Empowering Principle: Structure & Routines

Jun 7, 2023

by Ashley Bennett, Director of Trauma-Informed Care


Ok, ok. Some of you took a look at this photo above and your heart skipped a beat because you love a good schedule and routine! 

Others of you, not so much. You love the spontaneity of doing what you want when you want it, and you prefer a “go with the flow” attitude. I get it! 

Regardless of your preference, I bet most parents would agree that having some structure to your day-some predictable rhythms-are beneficial in helping you stay on task, feeling “in control,” and bringing some order to your chaos! 

It makes sense then, don’t you think, that structure would have these same benefits for our children? Structure and routines are actually a good thing for all children. Children in general have trouble with unstructured time, take school for instance—most behavior challenges occur in hallways, on the bus, and at recess and lunch because those are less structured times. But for our children who experienced unpredictable and harmful events in their childhoods, we know that a home environment with higher structure is most beneficial, especially at the beginning when a child is learning to trust, learning to feel safe, beginning to heal. 

If you have a child in your home who struggles to find something to do when he has down time, asks a ton of questions about who/what/when during your day, uses his free time to annoy a sibling, or even gets aggressive during free time or during times of transition, you likely have a child who needs a higher level of structure to his day and providing him with this will likely see the behaviors decrease.

Ok, so again, I am not saying you live your days with a schedule like the one in the above photo, BUT we can give our children the gift of predictability by having a general rhythm to our family’s days and by providing higher structure around moments in our days that maybe in the past have caused more challenges.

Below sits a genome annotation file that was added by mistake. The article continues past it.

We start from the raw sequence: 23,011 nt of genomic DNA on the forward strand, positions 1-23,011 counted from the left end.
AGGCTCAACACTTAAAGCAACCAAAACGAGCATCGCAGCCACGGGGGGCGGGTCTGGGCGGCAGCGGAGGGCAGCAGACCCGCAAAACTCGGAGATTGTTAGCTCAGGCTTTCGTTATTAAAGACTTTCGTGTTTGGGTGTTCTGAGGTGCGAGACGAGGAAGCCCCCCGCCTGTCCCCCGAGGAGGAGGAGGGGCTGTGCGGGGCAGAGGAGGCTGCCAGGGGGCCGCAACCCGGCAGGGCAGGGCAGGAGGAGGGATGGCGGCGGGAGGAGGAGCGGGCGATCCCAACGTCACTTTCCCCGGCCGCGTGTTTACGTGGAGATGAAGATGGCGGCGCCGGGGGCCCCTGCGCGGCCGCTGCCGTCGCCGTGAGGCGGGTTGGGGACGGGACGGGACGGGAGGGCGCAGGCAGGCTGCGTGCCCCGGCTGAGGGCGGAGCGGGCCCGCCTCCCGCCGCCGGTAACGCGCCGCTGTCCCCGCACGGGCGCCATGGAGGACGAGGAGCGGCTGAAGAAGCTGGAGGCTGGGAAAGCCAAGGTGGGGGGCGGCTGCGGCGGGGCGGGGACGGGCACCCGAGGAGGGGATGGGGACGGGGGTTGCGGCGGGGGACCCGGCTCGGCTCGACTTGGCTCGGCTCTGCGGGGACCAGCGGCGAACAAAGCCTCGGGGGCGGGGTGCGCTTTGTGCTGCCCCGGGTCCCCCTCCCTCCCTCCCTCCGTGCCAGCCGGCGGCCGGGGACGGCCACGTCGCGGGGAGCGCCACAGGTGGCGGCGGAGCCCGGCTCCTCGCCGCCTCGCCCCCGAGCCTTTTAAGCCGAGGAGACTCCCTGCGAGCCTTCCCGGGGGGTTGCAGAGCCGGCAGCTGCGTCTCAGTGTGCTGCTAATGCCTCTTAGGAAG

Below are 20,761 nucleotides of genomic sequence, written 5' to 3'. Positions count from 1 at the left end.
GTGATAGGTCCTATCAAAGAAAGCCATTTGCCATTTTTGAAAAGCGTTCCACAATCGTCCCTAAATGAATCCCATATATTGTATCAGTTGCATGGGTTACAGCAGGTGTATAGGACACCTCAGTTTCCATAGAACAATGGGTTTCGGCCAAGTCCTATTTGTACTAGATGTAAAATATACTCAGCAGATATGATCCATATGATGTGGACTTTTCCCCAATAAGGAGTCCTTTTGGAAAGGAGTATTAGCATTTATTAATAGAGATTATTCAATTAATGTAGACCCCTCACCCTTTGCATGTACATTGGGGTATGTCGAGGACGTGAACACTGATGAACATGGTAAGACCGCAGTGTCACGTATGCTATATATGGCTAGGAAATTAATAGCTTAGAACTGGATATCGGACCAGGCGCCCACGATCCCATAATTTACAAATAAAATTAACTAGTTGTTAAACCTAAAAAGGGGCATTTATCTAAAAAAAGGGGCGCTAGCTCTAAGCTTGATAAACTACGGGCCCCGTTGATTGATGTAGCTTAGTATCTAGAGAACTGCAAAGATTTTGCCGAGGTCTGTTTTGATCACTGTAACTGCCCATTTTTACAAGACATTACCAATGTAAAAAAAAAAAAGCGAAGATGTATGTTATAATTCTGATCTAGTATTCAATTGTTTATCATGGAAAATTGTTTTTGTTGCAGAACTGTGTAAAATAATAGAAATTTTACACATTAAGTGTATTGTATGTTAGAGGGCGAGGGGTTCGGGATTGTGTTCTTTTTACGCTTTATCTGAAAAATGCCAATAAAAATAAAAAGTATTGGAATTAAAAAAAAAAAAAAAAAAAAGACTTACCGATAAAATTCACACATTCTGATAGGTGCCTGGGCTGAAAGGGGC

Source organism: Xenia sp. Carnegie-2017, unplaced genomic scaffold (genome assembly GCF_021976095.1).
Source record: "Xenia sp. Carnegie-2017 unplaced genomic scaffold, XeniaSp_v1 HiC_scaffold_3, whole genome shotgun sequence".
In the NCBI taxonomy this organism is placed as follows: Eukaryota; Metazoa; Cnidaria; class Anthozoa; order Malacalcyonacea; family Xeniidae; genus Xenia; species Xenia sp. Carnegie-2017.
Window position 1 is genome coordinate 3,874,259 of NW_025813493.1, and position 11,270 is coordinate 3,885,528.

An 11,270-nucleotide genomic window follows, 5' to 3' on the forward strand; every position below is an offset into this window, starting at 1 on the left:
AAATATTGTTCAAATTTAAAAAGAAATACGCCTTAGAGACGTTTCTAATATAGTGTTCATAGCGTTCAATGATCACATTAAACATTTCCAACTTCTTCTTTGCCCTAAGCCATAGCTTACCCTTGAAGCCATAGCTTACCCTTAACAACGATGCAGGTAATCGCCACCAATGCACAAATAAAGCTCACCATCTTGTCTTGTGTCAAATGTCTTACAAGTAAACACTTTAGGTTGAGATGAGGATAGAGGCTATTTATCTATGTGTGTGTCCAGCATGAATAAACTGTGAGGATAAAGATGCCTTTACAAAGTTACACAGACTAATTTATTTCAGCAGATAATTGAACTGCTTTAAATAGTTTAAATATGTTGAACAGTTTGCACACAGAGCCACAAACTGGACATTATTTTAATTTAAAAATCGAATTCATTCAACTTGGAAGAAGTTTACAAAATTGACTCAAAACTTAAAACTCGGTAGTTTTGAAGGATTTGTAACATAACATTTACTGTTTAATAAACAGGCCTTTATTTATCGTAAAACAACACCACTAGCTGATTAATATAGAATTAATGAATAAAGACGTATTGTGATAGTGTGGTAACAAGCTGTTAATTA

For example, maybe after school is always a hard transition for your family so you’re going to choose to create with your children a really specific after school routine that involves movement, a snack, and an activity with you. Just focus on making that period of time every day predictable and then see how your children do. 

Knowing what comes next usually helps our children feel less anxious and more in control which calms their fear responses and helps them handle transitions better. For example, if your child knows that homework time follows outside play time every afternoon after school, he is more likely to accept that it’s time to come in when you tell him to. As opposed to you just choosing a random time to call him inside every day and say it’s time for homework. Right? Cue the meltdown and frustration. 

Regardless of where you sit on the structure-spontaneity spectrum, the child you welcomed into your home likely has different needs than you or your biological children, and a higher level of structure might be required for awhile. 

See below for some co-regulating tips on how you can provide more structure for your child. 

Structure and Routine tips ()
daily schedule

*Structure is one of the Empowering Principles of Trust Based Relational Intervention (TBRI®). TBRI®  is an attachment-based, trauma-informed intervention that is designed to meet the complex needs of vulnerable children. TBRI® uses Empowering Principles to address physical needs, Connecting Principles for attachment needs, and Correcting Principles to disarm fear-based behaviors. Learn more about TBRI® here: https://child.tcu.edu/


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